How Athletes Can Benefit from Powerlifting

runners benefit from powerlifting

Nearly every athlete can benefit from powerlifting. Not only does a stronger body last longer and prevent injury, but it lets you take tasks in stride. It improves your energy economy – and helps you endure better. We’re not just talking about carrying heavy things or curling a lot of weight – everything that requires explosive, fast movement, requires powerful, strong muscles.

Purge yourself of the false image of a sluggish hunk failing to throw a good punch after the third round and consider the raw energy and force behind every one of Tyson’s hooks. Strength – in balance with conditioning and technique – is one-third of a vital triumvirate in any athletic endeavor. Even the world’s best sprinters are only as good as their legs and hips – and we’ve got the science to back up that athletes can benefit from powerlifting.

Stronger Athletes are Better Athletes

Picking up a barbell and lifting with it doesn’t immediately turn you into a big hunk. If it did, well, millions of lighter lifters like me would be quite grateful. But instead, it takes years of planning out meals, lifting heavy, and sacrificing late nights for good sleep to grow into a big and heavy lifter, and some of us never make it.

Along the way, however, we get stronger and stronger. And that strength comes into handy long before the body becomes accustomed to lifting and only lifting.

The three main lifts: the bench press, squat, and deadlift – are and have been a staple in weight rooms for college sports for decades. But I want to take it a step further and argue that every sport can benefit from powerlifting: good form, heavy weight, low reps.

My first point is that a stronger athlete is a better athlete. Let’s go over what we currently know.

We know that strength training contributes to injury prevention in athletes of a variety of sports. It does so by reducing the impact of other activities on the body via stronger muscles and ligaments, and tougher bones.

We know strength training plays a vital role in rehabilitation after an injury as well. Again, for the same reasons.

We know that strength training improves flexibility and sprinting speed.

We know strength training improves the vertical jump and explosive strength.

We know strength training (particularly training for “greatest muscular strength” contributes to athletic performance in several other important ways, including “general tasks” such as the ability to change direction quickly.

Athletes need to train efficiently, and training for strength is a big contributor to overall athleticism. Why not stick to something more power-specific like weightlifting, then?

Powerlifting Is Simple

It’s easy to learn, easy to teach, and easy to correct. Weightlifting is a meticulous technique-based sport – it requires years of practice to get “good”, and you’ll still have kinks to iron out. You can’t start as a weightlifter and get good at weightlifting without fully dedicating yourself to it. The same goes for powerlifting to a degree – ultimately, the “odd lifts” as they were once known are far easier to learn and teach than a proper clean, a good split jerk, or a real snatch.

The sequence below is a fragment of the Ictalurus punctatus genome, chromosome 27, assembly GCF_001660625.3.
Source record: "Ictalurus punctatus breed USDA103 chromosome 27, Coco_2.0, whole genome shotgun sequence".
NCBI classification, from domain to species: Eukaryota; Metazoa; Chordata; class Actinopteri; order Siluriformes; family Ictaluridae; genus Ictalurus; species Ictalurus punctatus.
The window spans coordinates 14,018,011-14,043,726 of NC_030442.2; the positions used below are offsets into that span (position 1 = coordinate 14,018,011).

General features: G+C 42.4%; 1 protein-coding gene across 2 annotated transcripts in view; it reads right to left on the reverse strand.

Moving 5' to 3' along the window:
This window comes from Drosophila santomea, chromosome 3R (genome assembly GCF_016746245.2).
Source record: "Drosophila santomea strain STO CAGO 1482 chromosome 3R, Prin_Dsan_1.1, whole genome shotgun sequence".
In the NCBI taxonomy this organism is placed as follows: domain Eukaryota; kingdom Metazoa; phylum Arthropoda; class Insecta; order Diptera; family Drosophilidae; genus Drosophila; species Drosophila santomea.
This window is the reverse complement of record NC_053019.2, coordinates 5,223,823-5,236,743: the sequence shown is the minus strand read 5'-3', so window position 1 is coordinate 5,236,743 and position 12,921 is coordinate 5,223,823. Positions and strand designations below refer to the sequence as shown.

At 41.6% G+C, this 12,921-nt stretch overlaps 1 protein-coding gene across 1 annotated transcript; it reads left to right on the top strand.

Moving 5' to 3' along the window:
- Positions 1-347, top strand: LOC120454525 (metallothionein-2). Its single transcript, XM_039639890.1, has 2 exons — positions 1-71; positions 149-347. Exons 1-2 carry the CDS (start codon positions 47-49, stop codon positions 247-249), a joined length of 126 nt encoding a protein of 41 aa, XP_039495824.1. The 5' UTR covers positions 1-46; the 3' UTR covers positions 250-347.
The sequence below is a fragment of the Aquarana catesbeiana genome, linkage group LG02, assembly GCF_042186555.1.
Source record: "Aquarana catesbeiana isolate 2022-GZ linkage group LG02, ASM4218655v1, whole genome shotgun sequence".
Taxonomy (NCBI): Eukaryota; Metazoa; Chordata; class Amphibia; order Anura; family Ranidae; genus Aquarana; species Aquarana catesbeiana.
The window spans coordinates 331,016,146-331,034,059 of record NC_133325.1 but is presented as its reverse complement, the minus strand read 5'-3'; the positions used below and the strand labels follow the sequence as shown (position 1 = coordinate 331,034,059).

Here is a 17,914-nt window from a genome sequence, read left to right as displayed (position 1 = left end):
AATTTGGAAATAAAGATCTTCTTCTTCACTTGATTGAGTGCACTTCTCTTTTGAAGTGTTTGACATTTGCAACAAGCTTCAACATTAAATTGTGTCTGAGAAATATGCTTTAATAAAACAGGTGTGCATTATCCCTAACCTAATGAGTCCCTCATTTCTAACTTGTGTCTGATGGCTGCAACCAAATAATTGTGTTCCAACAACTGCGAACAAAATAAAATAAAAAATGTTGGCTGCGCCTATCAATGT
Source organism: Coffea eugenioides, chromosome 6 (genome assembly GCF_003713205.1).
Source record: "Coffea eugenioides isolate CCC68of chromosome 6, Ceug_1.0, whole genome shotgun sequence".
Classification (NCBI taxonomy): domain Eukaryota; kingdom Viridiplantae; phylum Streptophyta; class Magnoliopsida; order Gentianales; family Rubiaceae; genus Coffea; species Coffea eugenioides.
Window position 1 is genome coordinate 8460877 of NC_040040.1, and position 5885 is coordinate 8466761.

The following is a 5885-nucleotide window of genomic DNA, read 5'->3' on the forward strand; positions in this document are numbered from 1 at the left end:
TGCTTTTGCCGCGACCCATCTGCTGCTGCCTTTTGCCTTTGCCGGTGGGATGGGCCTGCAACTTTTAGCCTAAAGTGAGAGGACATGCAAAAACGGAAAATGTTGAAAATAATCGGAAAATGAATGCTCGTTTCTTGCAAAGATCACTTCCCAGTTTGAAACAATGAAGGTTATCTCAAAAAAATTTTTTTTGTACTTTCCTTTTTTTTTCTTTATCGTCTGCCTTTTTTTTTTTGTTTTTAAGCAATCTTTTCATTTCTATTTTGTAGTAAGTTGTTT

It’s not a question of effectiveness in this case – it’s a question of how much time it takes to train an athlete to clean and snatch safely before they can translate the benefits of that training into their sport, without risking injury (let’s not forget, weightlifting does have a slightly higher incidence of injury than powerlifting).

Deadlifts and squats are intuitive, and the problems some athletes have with them can be coached out without taking weeks of practice and millimeter-specific corrections.

Powerlifting is a Low Injury Activity

I’ve touched on this briefly, but it bears mentioning in the context of how athletes can benefit from powerlifting. A lot of people avoid lifting weights because they’re worried about injuries. But powerlifting boasts a lower injury rate than any contact sport, as well as a lot of other common activities like running.

It’s a low-impact sport that emphasizes good form – and we’re not talking about showing up at a commercial gym and bench pressing for the first time without a spotter and with no knowledgeable instructor in sight. We’re talking about athletes who are coached professionally, and how they benefit from a sport that, given the context, is going to be taught properly and picked up quickly.

Deadlifting is Still the Most Functional Thing You Could Do at A Gym

Last but not least, if there’s an exercise I think most athletes would benefit from, it’s a properly instructed deadlift.

I don’t think anyone who isn’t training in strength sports needs to go for a one-rep max (though a coach could argue that it provides a boost of confidence and self-esteem that helps during a tough season), but heavy deadlift training is undoubtedly an effective way to train the oft-neglected posterior chain, and work on a variety of relevant athletic attributes, including grip strength, hip drive, stiff spine, core bracing, lat engagement, and leg strength.

Powerlifting is not the end-all-be-all for athletic strength training, but the deadlift is certainly an important cornerstone for a good strength and conditioning plan – whether with a stiff bar, a hex bar, or with bands and chains and explosive pulls.

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